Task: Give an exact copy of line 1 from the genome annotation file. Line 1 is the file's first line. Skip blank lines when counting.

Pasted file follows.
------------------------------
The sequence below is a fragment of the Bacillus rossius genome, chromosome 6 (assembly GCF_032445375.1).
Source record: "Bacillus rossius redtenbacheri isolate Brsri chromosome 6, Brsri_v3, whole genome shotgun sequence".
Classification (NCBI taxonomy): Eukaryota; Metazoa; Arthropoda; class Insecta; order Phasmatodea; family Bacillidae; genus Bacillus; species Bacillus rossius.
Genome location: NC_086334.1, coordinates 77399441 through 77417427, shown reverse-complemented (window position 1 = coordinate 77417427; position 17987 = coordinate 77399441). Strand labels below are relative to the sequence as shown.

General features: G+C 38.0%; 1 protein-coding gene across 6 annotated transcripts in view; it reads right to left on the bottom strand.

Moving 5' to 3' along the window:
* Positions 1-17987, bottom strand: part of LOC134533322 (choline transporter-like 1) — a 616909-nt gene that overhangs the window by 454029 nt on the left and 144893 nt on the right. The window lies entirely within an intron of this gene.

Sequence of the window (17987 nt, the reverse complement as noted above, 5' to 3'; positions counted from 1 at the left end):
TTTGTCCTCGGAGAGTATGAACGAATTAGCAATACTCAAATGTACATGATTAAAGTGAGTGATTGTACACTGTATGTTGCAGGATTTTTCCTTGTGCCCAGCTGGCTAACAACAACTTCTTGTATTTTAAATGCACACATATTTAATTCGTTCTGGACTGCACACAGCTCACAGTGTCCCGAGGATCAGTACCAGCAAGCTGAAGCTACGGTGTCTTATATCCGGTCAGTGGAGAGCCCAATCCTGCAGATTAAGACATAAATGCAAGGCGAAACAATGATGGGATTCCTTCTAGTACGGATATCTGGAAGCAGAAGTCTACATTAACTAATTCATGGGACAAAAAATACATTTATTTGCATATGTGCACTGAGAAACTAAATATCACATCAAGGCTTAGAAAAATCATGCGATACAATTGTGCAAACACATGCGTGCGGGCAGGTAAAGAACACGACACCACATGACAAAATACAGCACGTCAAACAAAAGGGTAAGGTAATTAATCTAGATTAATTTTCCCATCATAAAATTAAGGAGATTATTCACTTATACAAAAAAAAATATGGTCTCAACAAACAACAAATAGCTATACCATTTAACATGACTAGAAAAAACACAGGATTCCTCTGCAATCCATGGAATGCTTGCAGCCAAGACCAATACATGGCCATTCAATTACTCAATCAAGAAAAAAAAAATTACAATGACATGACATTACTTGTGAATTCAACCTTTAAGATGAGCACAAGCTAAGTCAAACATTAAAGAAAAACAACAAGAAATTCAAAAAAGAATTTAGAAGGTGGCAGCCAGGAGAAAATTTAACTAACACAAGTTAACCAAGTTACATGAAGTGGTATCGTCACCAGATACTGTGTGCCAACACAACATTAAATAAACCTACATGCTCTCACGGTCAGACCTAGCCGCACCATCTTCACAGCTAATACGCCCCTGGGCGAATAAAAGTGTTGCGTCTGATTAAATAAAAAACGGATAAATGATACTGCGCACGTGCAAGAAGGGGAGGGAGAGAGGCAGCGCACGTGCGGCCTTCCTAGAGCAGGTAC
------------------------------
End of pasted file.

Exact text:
The sequence below is a fragment of the Bacillus rossius genome, chromosome 6 (assembly GCF_032445375.1).